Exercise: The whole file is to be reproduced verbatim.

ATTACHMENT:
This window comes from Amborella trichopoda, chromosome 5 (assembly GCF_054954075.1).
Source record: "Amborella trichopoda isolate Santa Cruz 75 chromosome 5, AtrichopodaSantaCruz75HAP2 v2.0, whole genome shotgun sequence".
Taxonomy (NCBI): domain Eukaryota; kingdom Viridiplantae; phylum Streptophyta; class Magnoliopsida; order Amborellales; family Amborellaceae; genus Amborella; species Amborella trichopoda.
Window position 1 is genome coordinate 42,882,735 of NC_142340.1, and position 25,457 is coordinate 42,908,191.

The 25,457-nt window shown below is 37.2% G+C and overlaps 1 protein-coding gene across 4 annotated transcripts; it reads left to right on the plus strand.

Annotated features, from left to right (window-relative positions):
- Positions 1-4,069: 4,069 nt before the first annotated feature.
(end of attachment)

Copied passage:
This window comes from Amborella trichopoda, chromosome 5 (assembly GCF_054954075.1).
Source record: "Amborella trichopoda isolate Santa Cruz 75 chromosome 5, AtrichopodaSantaCruz75HAP2 v2.0, whole genome shotgun sequence".
Taxonomy (NCBI): domain Eukaryota; kingdom Viridiplantae; phylum Streptophyta; class Magnoliopsida; order Amborellales; family Amborellaceae; genus Amborella; species Amborella trichopoda.
Window position 1 is genome coordinate 42,882,735 of NC_142340.1, and position 25,457 is coordinate 42,908,191.

The 25,457-nt window shown below is 37.2% G+C and overlaps 1 protein-coding gene across 4 annotated transcripts; it reads left to right on the plus strand.

Annotated features, from left to right (window-relative positions):
- Positions 1-4,069: 4,069 nt before the first annotated feature.